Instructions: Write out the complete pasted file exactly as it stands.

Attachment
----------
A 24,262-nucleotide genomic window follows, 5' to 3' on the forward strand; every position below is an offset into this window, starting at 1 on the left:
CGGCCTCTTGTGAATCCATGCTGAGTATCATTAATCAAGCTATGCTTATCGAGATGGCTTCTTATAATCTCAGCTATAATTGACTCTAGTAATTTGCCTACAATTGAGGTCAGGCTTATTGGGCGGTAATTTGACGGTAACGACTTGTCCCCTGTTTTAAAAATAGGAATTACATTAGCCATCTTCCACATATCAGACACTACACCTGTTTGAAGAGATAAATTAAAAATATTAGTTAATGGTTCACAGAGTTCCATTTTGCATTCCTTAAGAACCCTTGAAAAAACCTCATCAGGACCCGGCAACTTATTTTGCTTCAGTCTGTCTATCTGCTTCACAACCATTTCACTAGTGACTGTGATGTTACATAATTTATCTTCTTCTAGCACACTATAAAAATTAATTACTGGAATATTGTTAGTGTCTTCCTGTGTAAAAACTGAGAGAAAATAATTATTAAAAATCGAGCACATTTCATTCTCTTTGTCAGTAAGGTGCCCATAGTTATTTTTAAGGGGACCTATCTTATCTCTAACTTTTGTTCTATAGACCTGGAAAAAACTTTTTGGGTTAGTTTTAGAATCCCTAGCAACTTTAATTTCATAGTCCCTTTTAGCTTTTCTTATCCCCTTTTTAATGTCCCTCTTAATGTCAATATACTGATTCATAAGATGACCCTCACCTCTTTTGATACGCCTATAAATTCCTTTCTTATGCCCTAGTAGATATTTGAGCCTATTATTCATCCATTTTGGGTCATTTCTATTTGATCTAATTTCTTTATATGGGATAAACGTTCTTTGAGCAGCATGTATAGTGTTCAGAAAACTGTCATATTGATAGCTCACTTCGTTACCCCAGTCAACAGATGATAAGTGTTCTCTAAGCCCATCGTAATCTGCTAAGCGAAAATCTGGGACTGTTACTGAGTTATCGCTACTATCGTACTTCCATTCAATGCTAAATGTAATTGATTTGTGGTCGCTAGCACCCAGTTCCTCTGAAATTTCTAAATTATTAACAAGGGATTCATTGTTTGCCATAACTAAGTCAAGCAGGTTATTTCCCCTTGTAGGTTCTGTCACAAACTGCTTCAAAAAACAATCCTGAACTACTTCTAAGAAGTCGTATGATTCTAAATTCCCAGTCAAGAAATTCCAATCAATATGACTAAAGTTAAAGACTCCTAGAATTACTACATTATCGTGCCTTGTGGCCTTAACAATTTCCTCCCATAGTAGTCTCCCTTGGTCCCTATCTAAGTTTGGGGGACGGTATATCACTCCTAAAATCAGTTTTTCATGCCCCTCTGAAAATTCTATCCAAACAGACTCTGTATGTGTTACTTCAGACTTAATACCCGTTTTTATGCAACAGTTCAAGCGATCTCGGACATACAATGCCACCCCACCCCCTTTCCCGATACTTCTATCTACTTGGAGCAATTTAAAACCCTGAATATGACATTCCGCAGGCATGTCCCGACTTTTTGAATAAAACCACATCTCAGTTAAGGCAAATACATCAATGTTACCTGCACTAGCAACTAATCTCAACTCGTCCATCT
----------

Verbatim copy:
A 24,262-nucleotide genomic window follows, 5' to 3' on the forward strand; every position below is an offset into this window, starting at 1 on the left:
CGGCCTCTTGTGAATCCATGCTGAGTATCATTAATCAAGCTATGCTTATCGAGATGGCTTCTTATAATCTCAGCTATAATTGACTCTAGTAATTTGCCTACAATTGAGGTCAGGCTTATTGGGCGGTAATTTGACGGTAACGACTTGTCCCCTGTTTTAAAAATAGGAATTACATTAGCCATCTTCCACATATCAGACACTACACCTGTTTGAAGAGATAAATTAAAAATATTAGTTAATGGTTCACAGAGTTCCATTTTGCATTCCTTAAGAACCCTTGAAAAAACCTCATCAGGACCCGGCAACTTATTTTGCTTCAGTCTGTCTATCTGCTTCACAACCATTTCACTAGTGACTGTGATGTTACATAATTTATCTTCTTCTAGCACACTATAAAAATTAATTACTGGAATATTGTTAGTGTCTTCCTGTGTAAAAACTGAGAGAAAATAATTATTAAAAATCGAGCACATTTCATTCTCTTTGTCAGTAAGGTGCCCATAGTTATTTTTAAGGGGACCTATCTTATCTCTAACTTTTGTTCTATAGACCTGGAAAAAACTTTTTGGGTTAGTTTTAGAATCCCTAGCAACTTTAATTTCATAGTCCCTTTTAGCTTTTCTTATCCCCTTTTTAATGTCCCTCTTAATGTCAATATACTGATTCATAAGATGACCCTCACCTCTTTTGATACGCCTATAAATTCCTTTCTTATGCCCTAGTAGATATTTGAGCCTATTATTCATCCATTTTGGGTCATTTCTATTTGATCTAATTTCTTTATATGGGATAAACGTTCTTTGAGCAGCATGTATAGTGTTCAGAAAACTGTCATATTGATAGCTCACTTCGTTACCCCAGTCAACAGATGATAAGTGTTCTCTAAGCCCATCGTAATCTGCTAAGCGAAAATCTGGGACTGTTACTGAGTTATCGCTACTATCGTACTTCCATTCAATGCTAAATGTAATTGATTTGTGGTCGCTAGCACCCAGTTCCTCTGAAATTTCTAAATTATTAACAAGGGATTCATTGTTTGCCATAACTAAGTCAAGCAGGTTATTTCCCCTTGTAGGTTCTGTCACAAACTGCTTCAAAAAACAATCCTGAACTACTTCTAAGAAGTCGTATGATTCTAAATTCCCAGTCAAGAAATTCCAATCAATATGACTAAAGTTAAAGACTCCTAGAATTACTACATTATCGTGCCTTGTGGCCTTAACAATTTCCTCCCATAGTAGTCTCCCTTGGTCCCTATCTAAGTTTGGGGGACGGTATATCACTCCTAAAATCAGTTTTTCATGCCCCTCTGAAAATTCTATCCAAACAGACTCTGTATGTGTTACTTCAGACTTAATACCCGTTTTTATGCAACAGTTCAAGCGATCTCGGACATACAATGCCACCCCACCCCCTTTCCCGATACTTCTATCTACTTGGAGCAATTTAAAACCCTGAATATGACATTCCGCAGGCATGTCCCGACTTTTTGAATAAAACCACATCTCAGTTAAGGCAAATACATCAATGTTACCTGCACTAGCAACTAATCTCAACTCGTCCATCT